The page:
Among a large number of Chinese men presenting with chest pain or EKG changes, sequential subjects undergoing cardiac angiography were evaluated for obstructive coronary artery disease (CAD) lesions according to their reported recent alcohol intake. The study population consisted of 1,476 consecutive men 36 to 84 years of age; participants were categorized as nondrinkers, light drinkers, moderate drinkers, or heavy drinkers.
Adjusted odds ratios for angiographically proved CAD for light, moderate, and heavy drinking were 1.16 (95% confidence interval 0.68 to 1.94), 1.78 (1.35 to 2.27), and 2.18 (1.46 to 3.25). Compared to non-drinking, adjusted odds ratios were 1.03 (0.54 to 1.87) for drinking 0 to 15 years, 1.61 (1.28 to 2.14) for 16 to 30 years, and 1.98 (1.23 to 3.05) for >30 years. The authors concluded that moderate-to-heavy alcohol consumption increased the risk of CAD in Chinese men. CAD risk tended to increase with an increase in frequency and duration of drinking.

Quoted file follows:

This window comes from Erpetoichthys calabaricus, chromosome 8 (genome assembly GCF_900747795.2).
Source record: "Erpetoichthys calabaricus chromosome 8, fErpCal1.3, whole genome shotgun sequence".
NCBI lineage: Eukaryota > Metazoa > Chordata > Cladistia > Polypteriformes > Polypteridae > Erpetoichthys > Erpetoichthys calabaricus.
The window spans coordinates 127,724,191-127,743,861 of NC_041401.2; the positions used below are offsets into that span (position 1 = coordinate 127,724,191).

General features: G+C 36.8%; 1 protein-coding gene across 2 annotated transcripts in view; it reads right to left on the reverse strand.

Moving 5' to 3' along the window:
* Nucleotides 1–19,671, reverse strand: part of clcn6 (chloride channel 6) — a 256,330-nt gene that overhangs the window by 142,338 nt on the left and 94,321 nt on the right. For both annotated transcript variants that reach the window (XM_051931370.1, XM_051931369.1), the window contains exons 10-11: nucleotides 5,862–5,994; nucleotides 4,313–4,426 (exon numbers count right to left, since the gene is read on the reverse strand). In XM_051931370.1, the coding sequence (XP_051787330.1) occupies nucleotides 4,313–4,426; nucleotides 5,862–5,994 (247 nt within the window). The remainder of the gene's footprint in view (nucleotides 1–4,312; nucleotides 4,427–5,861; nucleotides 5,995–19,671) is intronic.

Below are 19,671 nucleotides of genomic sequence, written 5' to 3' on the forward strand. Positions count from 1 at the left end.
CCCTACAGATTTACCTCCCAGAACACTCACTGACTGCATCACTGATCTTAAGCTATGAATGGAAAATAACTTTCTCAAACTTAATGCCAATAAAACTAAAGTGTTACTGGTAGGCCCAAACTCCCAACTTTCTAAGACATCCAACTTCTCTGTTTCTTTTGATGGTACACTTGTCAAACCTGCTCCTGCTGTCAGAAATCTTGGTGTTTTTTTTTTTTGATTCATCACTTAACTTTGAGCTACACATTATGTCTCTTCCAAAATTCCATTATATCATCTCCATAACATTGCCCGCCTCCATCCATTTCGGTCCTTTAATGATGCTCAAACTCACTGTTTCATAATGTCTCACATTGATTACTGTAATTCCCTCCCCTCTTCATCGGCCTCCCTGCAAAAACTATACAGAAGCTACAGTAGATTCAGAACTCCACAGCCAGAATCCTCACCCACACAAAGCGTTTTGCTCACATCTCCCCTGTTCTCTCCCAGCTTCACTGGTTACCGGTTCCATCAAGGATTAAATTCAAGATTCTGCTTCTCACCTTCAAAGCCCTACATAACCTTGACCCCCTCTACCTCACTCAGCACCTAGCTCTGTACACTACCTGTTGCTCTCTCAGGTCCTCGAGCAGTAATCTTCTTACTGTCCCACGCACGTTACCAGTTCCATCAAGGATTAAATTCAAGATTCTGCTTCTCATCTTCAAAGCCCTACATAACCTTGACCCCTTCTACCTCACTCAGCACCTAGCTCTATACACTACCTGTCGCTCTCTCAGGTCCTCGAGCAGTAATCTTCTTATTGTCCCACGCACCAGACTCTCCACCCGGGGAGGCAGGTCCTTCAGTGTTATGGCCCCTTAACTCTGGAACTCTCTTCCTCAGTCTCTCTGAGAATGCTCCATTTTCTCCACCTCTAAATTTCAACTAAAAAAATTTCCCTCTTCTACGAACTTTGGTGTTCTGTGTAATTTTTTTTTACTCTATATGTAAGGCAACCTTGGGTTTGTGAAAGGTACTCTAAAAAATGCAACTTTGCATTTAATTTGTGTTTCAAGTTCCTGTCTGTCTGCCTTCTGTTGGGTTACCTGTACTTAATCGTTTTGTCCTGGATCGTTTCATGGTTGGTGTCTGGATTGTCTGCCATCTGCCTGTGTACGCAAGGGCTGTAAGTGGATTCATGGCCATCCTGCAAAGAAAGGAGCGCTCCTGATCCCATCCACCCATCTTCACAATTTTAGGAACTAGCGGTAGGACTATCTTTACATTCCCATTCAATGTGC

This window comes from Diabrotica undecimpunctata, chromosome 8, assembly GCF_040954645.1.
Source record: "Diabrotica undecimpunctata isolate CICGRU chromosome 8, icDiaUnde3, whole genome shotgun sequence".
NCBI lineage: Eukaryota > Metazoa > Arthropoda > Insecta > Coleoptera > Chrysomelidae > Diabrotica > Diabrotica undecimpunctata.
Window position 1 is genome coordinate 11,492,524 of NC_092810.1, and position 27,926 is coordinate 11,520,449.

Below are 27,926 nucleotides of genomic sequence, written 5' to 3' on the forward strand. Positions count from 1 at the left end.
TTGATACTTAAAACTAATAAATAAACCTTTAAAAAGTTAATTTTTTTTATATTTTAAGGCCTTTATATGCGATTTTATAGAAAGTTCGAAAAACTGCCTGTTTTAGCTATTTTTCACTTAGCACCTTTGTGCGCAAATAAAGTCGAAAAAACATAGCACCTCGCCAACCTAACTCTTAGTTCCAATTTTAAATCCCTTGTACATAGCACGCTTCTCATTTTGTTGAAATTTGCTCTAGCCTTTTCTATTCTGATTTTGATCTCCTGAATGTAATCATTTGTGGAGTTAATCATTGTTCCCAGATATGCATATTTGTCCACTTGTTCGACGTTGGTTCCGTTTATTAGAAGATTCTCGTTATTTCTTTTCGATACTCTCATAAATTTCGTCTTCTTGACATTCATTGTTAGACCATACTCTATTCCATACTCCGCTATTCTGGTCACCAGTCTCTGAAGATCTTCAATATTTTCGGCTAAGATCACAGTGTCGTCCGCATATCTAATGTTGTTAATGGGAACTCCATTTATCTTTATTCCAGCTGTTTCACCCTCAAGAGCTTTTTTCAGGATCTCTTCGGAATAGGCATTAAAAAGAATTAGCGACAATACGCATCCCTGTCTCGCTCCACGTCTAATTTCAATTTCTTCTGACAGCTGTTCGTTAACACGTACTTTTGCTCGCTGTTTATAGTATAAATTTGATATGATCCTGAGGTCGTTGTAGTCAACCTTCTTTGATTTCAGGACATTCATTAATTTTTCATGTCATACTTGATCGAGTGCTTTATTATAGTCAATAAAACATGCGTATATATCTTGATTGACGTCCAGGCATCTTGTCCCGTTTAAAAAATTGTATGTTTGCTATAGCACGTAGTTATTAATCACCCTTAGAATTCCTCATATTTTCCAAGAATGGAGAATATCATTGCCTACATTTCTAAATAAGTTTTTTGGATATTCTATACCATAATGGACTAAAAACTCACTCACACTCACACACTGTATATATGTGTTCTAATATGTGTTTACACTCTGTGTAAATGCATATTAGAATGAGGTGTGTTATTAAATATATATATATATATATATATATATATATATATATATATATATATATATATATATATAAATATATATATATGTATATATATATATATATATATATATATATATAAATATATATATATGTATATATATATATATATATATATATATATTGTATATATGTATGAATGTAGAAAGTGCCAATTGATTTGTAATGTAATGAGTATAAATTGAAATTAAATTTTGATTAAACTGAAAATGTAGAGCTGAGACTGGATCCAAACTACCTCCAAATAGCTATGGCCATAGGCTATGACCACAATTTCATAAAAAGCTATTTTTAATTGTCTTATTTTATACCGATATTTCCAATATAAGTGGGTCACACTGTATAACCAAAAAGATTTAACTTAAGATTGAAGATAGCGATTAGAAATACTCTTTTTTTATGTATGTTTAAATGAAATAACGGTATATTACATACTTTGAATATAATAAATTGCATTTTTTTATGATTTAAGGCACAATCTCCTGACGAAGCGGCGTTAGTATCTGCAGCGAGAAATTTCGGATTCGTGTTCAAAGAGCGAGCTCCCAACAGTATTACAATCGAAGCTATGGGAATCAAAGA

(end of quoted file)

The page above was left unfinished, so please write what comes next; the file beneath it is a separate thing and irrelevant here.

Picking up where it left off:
This was a very select group of patients (those presenting with chest pain or EKG changes), and not typical of the Chinese population. No information was available on drinking patterns or on previous alcohol intake. Further, a recent large population-based study from mainland China showed that consumers of alcohol were less likely to develop coronary disease, results similar to those in most Western populations. It is not possible from the present study to say that the association of alcohol intake with CAD is different between Chinese and Western populations, as the present study gives results only for a very select group of patients.
The most important outcome regarding CAD is the occurrence of clinical events (myocardial infarction, cardiac death, etc.). The detection of such events requires long-term follow-up studies to be able to judge the overall effects of alcohol drinking on CAD.
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